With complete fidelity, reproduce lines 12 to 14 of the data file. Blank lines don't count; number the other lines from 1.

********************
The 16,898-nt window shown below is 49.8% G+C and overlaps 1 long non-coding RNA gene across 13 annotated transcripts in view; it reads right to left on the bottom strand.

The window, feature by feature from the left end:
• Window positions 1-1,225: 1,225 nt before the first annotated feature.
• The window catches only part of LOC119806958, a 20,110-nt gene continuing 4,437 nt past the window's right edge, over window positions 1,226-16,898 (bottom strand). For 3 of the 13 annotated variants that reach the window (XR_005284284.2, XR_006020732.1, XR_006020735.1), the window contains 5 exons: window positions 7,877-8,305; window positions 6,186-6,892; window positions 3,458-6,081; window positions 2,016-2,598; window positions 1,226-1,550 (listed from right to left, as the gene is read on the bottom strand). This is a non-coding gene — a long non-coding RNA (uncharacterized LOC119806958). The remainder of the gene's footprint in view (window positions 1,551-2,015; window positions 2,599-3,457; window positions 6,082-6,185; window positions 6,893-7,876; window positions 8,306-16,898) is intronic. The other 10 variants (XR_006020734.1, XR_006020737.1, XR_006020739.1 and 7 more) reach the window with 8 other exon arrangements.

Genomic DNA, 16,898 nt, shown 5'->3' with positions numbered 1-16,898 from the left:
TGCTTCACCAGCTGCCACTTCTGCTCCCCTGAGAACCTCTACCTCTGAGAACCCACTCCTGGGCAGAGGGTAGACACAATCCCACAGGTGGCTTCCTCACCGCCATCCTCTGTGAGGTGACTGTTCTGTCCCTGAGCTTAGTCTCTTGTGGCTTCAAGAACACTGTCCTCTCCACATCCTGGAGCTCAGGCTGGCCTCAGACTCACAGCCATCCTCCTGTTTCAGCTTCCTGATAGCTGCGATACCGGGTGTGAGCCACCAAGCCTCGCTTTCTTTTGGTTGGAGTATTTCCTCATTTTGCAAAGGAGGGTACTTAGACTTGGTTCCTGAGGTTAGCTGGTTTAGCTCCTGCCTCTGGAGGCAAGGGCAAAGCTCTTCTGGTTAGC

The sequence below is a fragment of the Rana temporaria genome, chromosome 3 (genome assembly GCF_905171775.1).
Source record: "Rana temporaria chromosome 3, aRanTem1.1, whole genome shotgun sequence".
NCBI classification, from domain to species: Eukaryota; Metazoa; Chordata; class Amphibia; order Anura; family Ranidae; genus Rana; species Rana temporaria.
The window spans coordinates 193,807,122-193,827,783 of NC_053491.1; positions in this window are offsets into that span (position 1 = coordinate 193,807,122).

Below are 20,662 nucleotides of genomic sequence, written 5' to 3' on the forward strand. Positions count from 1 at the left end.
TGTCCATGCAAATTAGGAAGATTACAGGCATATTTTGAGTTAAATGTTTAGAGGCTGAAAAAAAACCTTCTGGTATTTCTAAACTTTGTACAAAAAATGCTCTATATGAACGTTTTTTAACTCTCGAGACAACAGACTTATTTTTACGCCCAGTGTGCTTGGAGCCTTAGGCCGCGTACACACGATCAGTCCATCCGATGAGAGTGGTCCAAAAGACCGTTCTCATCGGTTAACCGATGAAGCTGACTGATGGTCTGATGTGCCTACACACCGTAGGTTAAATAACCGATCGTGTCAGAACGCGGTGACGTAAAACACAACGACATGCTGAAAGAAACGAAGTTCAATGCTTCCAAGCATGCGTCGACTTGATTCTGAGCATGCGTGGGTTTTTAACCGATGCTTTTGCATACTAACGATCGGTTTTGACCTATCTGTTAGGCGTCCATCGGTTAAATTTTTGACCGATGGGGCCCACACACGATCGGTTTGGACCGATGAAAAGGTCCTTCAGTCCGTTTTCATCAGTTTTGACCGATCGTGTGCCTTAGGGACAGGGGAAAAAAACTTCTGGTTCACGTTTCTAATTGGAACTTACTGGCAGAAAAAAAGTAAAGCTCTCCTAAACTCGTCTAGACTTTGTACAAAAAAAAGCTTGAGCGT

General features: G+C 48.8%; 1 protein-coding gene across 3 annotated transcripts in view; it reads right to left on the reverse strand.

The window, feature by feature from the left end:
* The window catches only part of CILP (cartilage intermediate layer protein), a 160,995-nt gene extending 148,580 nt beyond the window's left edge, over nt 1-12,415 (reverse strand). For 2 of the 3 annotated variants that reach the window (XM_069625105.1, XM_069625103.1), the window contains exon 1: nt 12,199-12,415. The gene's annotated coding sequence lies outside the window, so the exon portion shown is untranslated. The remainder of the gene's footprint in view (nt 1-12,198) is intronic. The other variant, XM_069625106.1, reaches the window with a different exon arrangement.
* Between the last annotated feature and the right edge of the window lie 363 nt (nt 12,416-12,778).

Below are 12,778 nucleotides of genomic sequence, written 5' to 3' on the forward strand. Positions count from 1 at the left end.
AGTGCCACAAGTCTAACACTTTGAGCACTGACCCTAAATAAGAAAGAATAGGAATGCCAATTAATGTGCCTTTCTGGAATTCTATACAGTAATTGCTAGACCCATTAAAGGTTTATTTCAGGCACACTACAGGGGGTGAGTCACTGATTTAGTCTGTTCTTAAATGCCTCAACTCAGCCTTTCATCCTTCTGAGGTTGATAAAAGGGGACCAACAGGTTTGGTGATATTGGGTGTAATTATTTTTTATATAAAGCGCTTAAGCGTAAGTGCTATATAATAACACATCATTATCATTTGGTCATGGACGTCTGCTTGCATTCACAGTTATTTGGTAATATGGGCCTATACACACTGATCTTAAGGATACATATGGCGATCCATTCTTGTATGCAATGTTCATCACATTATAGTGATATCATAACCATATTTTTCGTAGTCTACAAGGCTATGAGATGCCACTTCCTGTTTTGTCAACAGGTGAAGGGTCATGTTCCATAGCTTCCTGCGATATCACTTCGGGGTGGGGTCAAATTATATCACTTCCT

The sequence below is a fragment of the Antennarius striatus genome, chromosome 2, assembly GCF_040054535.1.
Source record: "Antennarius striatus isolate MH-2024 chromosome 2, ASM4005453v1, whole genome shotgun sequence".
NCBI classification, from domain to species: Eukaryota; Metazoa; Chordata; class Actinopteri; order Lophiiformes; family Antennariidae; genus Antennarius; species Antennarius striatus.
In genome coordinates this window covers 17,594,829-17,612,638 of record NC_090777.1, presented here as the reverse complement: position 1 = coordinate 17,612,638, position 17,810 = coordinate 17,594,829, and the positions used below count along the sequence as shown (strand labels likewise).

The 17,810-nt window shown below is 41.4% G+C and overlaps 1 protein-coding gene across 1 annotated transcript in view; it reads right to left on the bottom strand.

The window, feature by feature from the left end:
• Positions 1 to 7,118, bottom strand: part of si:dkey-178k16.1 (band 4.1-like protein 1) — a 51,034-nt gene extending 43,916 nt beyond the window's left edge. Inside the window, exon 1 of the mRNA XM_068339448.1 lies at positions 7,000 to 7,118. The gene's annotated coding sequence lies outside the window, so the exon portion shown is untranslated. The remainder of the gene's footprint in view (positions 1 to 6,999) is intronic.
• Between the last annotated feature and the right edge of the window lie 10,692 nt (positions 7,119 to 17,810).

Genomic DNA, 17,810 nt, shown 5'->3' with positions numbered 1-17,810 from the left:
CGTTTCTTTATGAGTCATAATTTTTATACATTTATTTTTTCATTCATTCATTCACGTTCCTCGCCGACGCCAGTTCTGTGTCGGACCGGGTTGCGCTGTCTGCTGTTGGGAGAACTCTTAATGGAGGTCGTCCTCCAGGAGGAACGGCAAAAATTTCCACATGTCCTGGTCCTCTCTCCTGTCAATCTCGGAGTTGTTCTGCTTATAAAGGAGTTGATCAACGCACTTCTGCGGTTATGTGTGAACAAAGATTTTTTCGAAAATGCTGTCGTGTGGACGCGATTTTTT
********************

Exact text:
TGTCCATGCAAATTAGGAAGATTACAGGCATATTTTGAGTTAAATGTTTAGAGGCTGAAAAAAAACCTTCTGGTATTTCTAAACTTTGTACAAAAAATGCTCTATATGAACGTTTTTTAACTCTCGAGACAACAGACTTATTTTTACGCCCAGTGTGCTTGGAGCCTTAGGCCGCGTACACACGATCAGTCCATCCGATGAGAGTGGTCCAAAAGACCGTTCTCATCGGTTAACCGATGAAGCTGACTGATGGTCTGATGTGCCTACACACCGTAGGTTAAATAACCGATCGTGTCAGAACGCGGTGACGTAAAACACAACGACATGCTGAAAGAAACGAAGTTCAATGCTTCCAAGCATGCGTCGACTTGATTCTGAGCATGCGTGGGTTTTTAACCGATGCTTTTGCATACTAACGATCGGTTTTGACCTATCTGTTAGGCGTCCATCGGTTAAATTTTTGACCGATGGGGCCCACACACGATCGGTTTGGACCGATGAAAAGGTCCTTCAGTCCGTTTTCATCAGTTTTGACCGATCGTGTGCCTTAGGGACAGGGGAAAAAAACTTCTGGTTCACGTTTCTAATTGGAACTTACTGGCAGAAAAAAAGTAAAGCTCTCCTAAACTCGTCTAGACTTTGTACAAAAAAAAGCTTGAGCGT

General features: G+C 48.8%; 1 protein-coding gene across 3 annotated transcripts in view; it reads right to left on the reverse strand.

The window, feature by feature from the left end: